A Medieval Thief

I recently came across this reference to a medieval Cailly. The year is the 14th of the reign of Edward I, which ran from 20 November 1285 to 19 November 1286. The place is North Repps near Cromer on the NE Norfolk coast.

“Roger de Cayly and Robert the groom (valettus) of Henry de Brom, being prosecuted at the suit of the bailiffs of this hundred, took sanctuary in the church of North Repps, and admitted themselves to be thieves.”

Henry de Brom belonged to quite an important East Anglian family.

I do not know how, if at all, Roger de Cayly fits into the Cailly tree, but the fact that he is recorded as ‘de Cayly’ suggests he does somehow – ‘de’ normally signifies a member of a landowning family. About 40 years earlier there are references to a Roger de Cailli/Caly at Heacham on the Wash, where the Cailly’s had long held land, but this is unlikely to be the same person. It looks the thieving Roger was one of the family’s black sheep. Or was this an episode in a quarrel between the Cailly family and neighbours? Such quarrels often led to what we would regard as criminal acts, as State records, manor court records and the Paston Letters show.

Source: Crown Plea Roll, Norfolk, North Erpingham Hundred, in Norfolk Antiquarian Miscellany, vol. 1, ed. Walter Rye, pub. A H Goose and Co, Norwich, 1883

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Drinks on the (monastic) house

mug-clipart-free-beer-18In medieval times ancestors of the Yorkshire Cayleys were associated with the Priory of Wymondham, SW of Norwich (which gained full Abbey status in 1448 and is now the parish church). In 1309, the wealthiest and most powerful member of the family, Thomas de Cailly, who inherited through his mother vast estates across much of England, is recorded as having the advowson of the Priory of Wymondham – the right to appoint the prior. Among the perquisites that went with the advowson, and which Thomas enjoyed, was bread and ale to be supplied by the Priory whenever he was in the area. (Venison, suckling pigs and the like do not seem to have been included – but Thomas will have had other sources for those.)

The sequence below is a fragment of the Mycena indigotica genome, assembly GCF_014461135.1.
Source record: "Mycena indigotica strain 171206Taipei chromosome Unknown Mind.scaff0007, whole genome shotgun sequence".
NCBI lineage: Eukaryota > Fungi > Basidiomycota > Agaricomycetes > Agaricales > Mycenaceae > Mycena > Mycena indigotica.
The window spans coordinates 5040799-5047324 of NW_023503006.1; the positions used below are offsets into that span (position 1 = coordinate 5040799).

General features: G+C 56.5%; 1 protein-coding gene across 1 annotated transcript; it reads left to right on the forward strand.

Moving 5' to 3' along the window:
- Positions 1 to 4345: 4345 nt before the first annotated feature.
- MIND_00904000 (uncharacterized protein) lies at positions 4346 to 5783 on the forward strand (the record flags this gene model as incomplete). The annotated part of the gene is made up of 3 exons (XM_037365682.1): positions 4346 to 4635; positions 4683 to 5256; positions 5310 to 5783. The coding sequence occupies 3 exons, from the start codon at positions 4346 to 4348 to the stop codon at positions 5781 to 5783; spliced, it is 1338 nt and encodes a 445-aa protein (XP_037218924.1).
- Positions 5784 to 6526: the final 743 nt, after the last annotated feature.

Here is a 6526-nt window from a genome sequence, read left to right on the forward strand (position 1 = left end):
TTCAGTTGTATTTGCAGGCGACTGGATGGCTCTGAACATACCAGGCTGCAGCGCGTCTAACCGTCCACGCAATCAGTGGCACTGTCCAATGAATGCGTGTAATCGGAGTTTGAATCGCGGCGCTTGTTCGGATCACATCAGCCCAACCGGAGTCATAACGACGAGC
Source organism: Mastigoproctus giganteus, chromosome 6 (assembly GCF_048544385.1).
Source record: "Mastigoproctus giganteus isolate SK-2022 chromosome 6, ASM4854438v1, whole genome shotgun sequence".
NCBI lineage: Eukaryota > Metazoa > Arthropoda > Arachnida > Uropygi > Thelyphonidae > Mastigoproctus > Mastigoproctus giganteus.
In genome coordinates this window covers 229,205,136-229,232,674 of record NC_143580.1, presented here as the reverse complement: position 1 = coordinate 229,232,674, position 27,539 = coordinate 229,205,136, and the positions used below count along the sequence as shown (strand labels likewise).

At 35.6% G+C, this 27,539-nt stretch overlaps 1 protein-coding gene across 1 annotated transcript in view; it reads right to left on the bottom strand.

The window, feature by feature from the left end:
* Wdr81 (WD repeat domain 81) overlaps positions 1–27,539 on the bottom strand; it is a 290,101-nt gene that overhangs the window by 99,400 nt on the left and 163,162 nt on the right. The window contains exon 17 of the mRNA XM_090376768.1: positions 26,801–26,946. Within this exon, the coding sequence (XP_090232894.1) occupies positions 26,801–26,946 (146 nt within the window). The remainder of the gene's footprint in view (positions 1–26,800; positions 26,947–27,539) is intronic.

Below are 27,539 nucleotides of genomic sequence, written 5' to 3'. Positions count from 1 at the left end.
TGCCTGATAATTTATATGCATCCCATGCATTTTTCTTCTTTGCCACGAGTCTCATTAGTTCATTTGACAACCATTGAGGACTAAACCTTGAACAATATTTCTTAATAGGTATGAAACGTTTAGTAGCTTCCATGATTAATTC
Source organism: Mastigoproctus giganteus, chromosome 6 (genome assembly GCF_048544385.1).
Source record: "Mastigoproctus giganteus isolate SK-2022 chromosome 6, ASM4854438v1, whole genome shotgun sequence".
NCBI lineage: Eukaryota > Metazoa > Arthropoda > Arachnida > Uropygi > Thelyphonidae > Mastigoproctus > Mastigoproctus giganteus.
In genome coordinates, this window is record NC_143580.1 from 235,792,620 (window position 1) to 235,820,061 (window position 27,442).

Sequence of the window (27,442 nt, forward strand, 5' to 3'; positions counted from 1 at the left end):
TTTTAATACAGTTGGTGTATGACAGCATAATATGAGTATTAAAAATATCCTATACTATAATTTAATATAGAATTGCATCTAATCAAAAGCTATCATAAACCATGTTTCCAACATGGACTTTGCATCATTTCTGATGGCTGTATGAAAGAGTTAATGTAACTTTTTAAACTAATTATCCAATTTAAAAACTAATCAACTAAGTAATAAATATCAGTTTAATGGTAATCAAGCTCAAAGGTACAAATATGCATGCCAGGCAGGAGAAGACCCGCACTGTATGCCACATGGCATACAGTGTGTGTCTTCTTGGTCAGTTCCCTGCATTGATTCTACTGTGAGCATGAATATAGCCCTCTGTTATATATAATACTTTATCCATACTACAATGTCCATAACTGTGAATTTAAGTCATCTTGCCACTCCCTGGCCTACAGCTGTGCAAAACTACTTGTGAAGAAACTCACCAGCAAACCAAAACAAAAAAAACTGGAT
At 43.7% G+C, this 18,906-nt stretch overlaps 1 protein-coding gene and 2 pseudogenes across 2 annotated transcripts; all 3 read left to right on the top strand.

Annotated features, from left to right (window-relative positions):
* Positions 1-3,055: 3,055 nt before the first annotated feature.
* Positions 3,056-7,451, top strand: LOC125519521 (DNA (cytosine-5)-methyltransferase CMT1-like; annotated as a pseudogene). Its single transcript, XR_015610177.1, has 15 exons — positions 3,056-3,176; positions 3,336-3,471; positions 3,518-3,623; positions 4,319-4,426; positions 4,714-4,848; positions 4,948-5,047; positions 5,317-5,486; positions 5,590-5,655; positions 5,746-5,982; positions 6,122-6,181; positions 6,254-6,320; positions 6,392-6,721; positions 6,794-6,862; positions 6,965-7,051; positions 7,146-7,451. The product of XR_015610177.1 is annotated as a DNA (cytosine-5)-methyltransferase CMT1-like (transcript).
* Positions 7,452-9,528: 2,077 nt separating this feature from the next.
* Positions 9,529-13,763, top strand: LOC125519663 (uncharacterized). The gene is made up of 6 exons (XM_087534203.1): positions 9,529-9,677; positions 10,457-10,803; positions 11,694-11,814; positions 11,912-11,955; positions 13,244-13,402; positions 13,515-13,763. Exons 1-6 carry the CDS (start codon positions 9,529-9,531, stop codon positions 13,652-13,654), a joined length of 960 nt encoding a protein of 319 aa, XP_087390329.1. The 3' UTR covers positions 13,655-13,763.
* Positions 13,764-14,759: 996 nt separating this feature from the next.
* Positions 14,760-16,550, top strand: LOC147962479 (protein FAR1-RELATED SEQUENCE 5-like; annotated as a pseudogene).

There is no indication that there was a limit to the amount of ale. I can think of at least one or two living members of the family – and one or two people connected with family members – who might have wanted to take full advantage of a right like this!

[Source: Close Rolls, March 1309, cited in the Victoria County History of Norfolk vol 2 p.338]

The Runaway Nun

The baronets’ branch of the Cayleys descended from members of the family who made their main base in Yorkshire in later medieval times. But some Cayleys stayed in East Anglia, where the family had its original landholdings after the Norman Conquest.

In 1389 a nun called Margaret Cailly eloped from St Radegund’s Priory, Cambridge, whose site was taken over by Jesus College when it was founded in 1496. William Courtenay, Archbishop of Canterbury, found her and her partner living in the the Diocese of Lincoln during a visitation he made of the diocese. She had naturally cast off her nun’s habit and was in ordinary secular dress. William Courtenay apprehended her and parcelled off unceremoniously to the custody of John Fordham, Bishop of Ely, who in turn sent her back to St Radegund’s, with strict orders that the prioress was to keep the poor woman in close confinement and impose harsh penances on her.

It is perhaps ironic that St Radegund, after whom the priory was named, was forcibly married in the 6th century to a brutal Frankish ruler who had her brother murdered: she ran away and successfully sought the protection of the Church, founding a double monastery (one which had both male and female members – quite a common practice at the time). For Margaret Cailly the Church was hard and uncompassionate.

Margaret was almost certainly descended from members of the Cailly family who stayed in East Anglia.